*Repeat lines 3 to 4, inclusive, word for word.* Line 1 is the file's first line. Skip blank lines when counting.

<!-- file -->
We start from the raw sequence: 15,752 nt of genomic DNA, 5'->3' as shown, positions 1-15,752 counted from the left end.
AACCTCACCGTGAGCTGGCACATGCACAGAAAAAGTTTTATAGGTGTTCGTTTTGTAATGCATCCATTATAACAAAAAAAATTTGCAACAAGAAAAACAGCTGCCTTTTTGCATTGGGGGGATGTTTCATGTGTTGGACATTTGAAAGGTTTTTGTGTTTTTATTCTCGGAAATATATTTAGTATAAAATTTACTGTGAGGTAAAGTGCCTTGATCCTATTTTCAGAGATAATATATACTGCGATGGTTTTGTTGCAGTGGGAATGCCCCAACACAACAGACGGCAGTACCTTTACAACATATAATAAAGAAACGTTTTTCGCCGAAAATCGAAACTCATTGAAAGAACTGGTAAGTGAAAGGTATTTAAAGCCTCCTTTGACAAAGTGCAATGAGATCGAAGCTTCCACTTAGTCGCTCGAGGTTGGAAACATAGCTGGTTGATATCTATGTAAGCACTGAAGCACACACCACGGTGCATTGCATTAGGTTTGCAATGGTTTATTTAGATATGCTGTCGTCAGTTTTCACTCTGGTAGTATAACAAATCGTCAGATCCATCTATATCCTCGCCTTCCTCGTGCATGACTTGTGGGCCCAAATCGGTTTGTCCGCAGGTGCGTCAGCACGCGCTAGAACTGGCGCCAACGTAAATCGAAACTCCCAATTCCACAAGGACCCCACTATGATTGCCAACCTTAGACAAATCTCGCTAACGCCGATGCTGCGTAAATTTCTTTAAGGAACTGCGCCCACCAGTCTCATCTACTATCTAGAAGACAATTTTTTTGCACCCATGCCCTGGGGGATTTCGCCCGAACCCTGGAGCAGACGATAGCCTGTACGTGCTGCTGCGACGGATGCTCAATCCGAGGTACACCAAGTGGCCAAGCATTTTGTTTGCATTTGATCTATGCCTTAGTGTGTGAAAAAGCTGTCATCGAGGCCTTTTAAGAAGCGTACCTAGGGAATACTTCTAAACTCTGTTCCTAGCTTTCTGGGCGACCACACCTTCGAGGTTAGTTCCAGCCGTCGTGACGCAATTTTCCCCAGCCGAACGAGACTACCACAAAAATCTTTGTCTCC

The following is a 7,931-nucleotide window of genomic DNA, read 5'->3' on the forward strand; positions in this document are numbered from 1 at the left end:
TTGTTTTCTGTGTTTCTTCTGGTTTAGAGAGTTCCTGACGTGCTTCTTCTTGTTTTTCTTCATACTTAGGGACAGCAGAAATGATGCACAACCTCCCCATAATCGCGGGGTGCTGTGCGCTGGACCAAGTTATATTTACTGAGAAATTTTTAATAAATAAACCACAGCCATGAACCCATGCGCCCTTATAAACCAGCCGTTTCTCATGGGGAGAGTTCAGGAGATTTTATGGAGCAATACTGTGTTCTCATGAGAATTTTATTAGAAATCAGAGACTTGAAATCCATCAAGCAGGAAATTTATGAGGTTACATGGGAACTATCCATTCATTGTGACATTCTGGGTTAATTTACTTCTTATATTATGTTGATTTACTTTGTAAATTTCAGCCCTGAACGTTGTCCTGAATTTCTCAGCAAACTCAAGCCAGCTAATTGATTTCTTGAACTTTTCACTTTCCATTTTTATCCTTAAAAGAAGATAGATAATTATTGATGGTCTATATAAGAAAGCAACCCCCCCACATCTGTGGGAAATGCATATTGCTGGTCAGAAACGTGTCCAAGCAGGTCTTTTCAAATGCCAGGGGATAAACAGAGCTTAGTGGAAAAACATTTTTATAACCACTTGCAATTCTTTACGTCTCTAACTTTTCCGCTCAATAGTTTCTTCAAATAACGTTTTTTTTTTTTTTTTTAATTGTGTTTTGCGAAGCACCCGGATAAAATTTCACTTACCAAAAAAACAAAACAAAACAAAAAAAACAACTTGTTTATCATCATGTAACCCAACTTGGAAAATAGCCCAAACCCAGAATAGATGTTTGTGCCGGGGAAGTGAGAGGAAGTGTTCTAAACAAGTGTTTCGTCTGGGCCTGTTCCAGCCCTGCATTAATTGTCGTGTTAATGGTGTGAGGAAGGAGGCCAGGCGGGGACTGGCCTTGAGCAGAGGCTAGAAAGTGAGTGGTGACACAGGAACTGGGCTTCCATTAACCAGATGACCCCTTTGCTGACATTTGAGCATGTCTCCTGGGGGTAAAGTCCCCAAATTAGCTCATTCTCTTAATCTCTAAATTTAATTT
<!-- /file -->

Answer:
The following is a 7,931-nucleotide window of genomic DNA, read 5'->3' on the forward strand; positions in this document are numbered from 1 at the left end:
TTGTTTTCTGTGTTTCTTCTGGTTTAGAGAGTTCCTGACGTGCTTCTTCTTGTTTTTCTTCATACTTAGGGACAGCAGAAATGATGCACAACCTCCCCATAATCGCGGGGTGCTGTGCGCTGGACCAAGTTATATTTACTGAGAAATTTTTAATAAATAAACCACAGCCATGAACCCATGCGCCCTTATAAACCAGCCGTTTCTCATGGGGAGAGTTCAGGAGATTTTATGGAGCAATACTGTGTTCTCATGAGAATTTTATTAGAAATCAGAGACTTGAAATCCATCAAGCAGGAAATTTATGAGGTTACATGGGAACTATCCATTCATTGTGACATTCTGGGTTAATTTACTTCTTATATTATGTTGATTTACTTTGTAAATTTCAGCCCTGAACGTTGTCCTGAATTTCTCAGCAAACTCAAGCCAGCTAATTGATTTCTTGAACTTTTCACTTTCCATTTTTATCCTTAAAAGAAGATAGATAATTATTGATGGTCTATATAAGAAAGCAACCCCCCCACATCTGTGGGAAATGCATATTGCTGGTCAGAAACGTGTCCAAGCAGGTCTTTTCAAATGCCAGGGGATAAACAGAGCTTAGTGGAAAAACATTTTTATAACCACTTGCAATTCTTTACGTCTCTAACTTTTCCGCTCAATAGTTTCTTCAAATAACGTTTTTTTTTTTTTTTTTAATTGTGTTTTGCGAAGCACCCGGATAAAATTTCACTTACCAAAAAAACAAAACAAAACAAAAAAAACAACTTGTTTATCATCATGTAACCCAACTTGGAAAATAGCCCAAACCCAGAATAGATGTTTGTGCCGGGGAAGTGAGAGGAAGTGTTCTAAACAAGTGTTTCGTCTGGGCCTGTTCCAGCCCTGCATTAATTGTCGTGTTAATGGTGTGAGGAAGGAGGCCAGGCGGGGACTGGCCTTGAGCAGAGGCTAGAAAGTGAGTGGTGACACAGGAACTGGGCTTCCATTAACCAGATGACCCCTTTGCTGACATTTGAGCATGTCTCCTGGGGGTAAAGTCCCCAAATTAGCTCATTCTCTTAATCTCTAAATTTAATTT